When becoming self employed as a sole trader, you must declare your situation to HM Revenue and Customs (HMRC) at the earliest possible time. The reason for informing HMRC as soon as possible is so the correct amount of national insurance and income tax can be paid on your business’s income. Furthermore, filing to notify HMRC of your change in situation within a set time frame may result in you being handed a penalty. This penalty is known as a “failure to notify” penalty and has financial consequences. In some circumstances, supported by the correct evidence, late notifications may be exempt from failure to notice penalties.
How Do New Sole Traders Notify HMRC of Their Business?
To inform HMRC that you have begun trading as a sole trader then you must do so by completing a CWF1 form. When you complete this form and send it to HMRC, they will give you a Unique Taxpayer Reference Number. This number is essential for all your future correspondence with HMRC concerning your self-employment (as a sole trader). This must be completed by October 5th in the tax year after your first year of trading. For example, if you started your business on 20th April 2017, you will have to notify HMRC by 5th October 2018. If you do not do so you will not be registered for self-assessment for taxation purposes and will not be contributing the correct tax and National Insurance (NI). This is imperative administration for sole traders who do not wish to be hit with financial penalties. You could even be penalized in other areas if you do not get these in order; your state pension and other state benefits may be reduced.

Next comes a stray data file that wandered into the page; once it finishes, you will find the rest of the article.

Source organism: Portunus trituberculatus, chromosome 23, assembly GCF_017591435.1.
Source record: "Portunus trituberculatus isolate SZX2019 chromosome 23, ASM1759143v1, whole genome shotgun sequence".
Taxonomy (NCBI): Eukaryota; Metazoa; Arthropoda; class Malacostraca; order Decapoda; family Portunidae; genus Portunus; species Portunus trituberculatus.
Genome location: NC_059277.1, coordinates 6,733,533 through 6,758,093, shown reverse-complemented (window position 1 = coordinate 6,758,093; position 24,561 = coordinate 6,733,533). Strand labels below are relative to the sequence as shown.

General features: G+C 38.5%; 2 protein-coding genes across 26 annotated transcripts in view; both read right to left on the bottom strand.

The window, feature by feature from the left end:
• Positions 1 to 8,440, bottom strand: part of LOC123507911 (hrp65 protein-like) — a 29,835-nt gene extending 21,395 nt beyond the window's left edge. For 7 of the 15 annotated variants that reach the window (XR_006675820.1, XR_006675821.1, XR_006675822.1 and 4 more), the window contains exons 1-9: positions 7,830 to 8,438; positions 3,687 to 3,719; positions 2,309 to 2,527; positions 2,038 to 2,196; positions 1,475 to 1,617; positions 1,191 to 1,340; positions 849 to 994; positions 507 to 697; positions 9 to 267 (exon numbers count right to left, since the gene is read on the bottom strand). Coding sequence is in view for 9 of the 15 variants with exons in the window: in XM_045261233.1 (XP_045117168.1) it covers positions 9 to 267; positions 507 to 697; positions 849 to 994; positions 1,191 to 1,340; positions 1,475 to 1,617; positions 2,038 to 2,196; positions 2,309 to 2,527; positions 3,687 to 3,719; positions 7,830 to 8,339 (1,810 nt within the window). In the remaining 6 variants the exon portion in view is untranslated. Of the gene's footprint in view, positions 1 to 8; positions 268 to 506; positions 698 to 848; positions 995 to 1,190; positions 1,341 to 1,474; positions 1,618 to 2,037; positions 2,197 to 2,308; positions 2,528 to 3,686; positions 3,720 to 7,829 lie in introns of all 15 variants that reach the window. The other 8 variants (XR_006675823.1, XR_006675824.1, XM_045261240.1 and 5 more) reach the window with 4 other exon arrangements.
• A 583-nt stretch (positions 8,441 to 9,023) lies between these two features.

The CWF1 Form In a Nutshell
- Must be completed by new sole traders
- Is used to notify HMRC of your employment (i.e. self-employment) so you are registered for taxation self-assessment.
- Not completing this form within a set deadline may have financial consequences
If you need help with self assessment registration or self employment please contact The Accountancy Solutions on 01216297768 or 02070784001 for further advice.